Name: Megan Pecot
Class of: 2018
What is the experience like to direct the first production of a new play?
It is very exciting to be able to work on a new play. This is not only the first production of Never Have I Ever, but my first time directing! I’ve learned so much already. Since this is a new play, we are completely on our own to create the world of the play. The actors are discovering their characters within the new script and it’s been amazing to see them bring the characters to life on stage for the first time. It feels much more personal, since there is no reference to look back to. On top of that, all of the technical designers are having the chance to create the first designs for the play – costumes, set, lights, and sound. I am so grateful I’ve been given the chance to guide and shape this production for the first time.
What is the value of being in contact with the playwright, Jan Rosenberg, during the process?
It’s extremely valuable to be able to talk with Jan Rosenberg. I had the experience of meeting her in NYC to help in the development of the play with The Farm Theater. That gave me a lot of insight into the world of the play. Since then, as we started the process of putting on the show at Birmingham-Southern College, I’ve contacted her with my own questions about characters, as well as questions from the actors. The whole process has been very collaborative and has helped me be more confident in my directing. It’s nice to know she is just an email away. I can’t wait for her to see it – I’m very proud of the work the company has been doing.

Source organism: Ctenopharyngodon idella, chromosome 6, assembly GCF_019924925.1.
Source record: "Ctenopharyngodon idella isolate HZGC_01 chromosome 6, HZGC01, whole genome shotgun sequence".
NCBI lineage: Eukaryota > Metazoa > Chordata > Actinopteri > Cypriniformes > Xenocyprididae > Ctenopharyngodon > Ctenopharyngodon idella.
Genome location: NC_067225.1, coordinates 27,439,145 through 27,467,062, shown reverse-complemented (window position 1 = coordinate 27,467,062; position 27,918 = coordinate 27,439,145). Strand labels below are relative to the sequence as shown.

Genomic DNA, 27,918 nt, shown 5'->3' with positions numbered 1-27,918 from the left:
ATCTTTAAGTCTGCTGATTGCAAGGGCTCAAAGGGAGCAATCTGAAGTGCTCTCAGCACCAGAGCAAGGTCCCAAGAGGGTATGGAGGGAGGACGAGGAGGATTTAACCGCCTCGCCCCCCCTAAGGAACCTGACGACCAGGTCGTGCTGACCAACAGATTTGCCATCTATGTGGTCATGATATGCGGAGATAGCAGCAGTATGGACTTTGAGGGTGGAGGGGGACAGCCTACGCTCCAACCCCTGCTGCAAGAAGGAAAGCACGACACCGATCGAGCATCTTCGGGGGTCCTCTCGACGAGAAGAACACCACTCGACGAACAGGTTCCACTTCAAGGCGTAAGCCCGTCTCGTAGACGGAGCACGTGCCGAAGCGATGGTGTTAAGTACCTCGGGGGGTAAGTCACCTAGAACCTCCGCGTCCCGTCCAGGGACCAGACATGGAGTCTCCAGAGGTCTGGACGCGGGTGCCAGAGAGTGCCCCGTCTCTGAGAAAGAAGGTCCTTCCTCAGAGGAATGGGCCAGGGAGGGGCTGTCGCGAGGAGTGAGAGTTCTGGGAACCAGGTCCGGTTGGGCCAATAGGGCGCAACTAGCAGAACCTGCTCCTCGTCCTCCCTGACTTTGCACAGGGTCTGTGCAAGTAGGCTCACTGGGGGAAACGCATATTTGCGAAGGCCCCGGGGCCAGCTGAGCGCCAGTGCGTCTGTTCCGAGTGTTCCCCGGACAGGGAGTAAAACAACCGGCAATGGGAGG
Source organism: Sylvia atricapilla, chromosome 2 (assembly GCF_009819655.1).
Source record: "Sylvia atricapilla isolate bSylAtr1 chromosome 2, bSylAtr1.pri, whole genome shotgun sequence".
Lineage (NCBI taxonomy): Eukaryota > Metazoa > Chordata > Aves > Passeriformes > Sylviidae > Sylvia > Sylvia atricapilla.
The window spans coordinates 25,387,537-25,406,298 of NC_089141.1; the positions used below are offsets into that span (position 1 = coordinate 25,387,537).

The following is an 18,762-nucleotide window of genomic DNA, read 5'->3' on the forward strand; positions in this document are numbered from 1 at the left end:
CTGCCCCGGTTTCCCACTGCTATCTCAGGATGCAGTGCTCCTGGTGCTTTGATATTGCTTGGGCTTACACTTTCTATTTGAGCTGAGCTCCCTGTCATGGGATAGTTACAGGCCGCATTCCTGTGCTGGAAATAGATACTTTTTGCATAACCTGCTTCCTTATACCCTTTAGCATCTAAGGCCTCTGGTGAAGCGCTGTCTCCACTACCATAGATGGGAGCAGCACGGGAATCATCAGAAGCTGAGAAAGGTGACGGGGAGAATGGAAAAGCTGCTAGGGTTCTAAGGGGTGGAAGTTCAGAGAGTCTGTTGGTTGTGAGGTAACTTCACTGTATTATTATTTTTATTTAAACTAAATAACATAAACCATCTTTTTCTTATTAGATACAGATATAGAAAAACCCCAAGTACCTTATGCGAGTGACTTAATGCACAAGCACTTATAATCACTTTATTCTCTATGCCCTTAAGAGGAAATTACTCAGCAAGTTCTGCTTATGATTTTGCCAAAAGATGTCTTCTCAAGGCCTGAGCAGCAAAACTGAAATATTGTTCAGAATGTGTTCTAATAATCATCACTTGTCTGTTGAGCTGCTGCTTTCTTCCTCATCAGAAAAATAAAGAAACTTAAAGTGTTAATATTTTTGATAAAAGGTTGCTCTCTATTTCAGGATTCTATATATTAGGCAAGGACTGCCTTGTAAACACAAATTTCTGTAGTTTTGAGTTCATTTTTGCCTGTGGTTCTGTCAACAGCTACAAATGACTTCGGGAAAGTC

What has been useful in the process to connect your ensemble to the theme of the play, the issues addressed, as well as the personality of the play?
I think the most useful thing has been bringing in eating disorder councilors and specialists to talk to the company. It really gives everyone more insight into the issues of addictive behavior, specifically eating disorders. Once the actors have the concrete research, they can integrate that better into the stories of their characters. The cast and I did a lot of discussion early on in our process – I asked them all to bring in “biographies” and we discussed them as a group. This was useful – as it allowed them to flesh out their own relationships with the other characters as well as connect to their own. They also know they have access to councilors on campus. They understand how serious the issues addressed in the play are – but they have become such a strong ensemble and they play off each other for the funny moments as well.
As a director, and as you shape the telling of the story – what is the experience you hope the audience has with the play?
I hope that it really opens the audience members eyes to the scale of the issues addressed. It’s not just Anorexia and Bulimia that are addressed in the play – but many unhealthy addictive behaviors. It’s important to be aware of them. The media is awful in portraying many of these behaviors as “healthy”, when they are not. Additionally, I hope the play expands people’s knowledge of eating disorders and gives way for discussions about them. This is not a dancer’s disease – eating disorders can affect anyone. I think it’s extremely important for the audience to learn that truth – and I hope this show leads them to it. I believe that theatre is one of the best ways to bring up these topics. Jan Rosenberg has created an incredible script and I hope we can expand people’s knowledge on these topics and have honest conversations by sharing this play.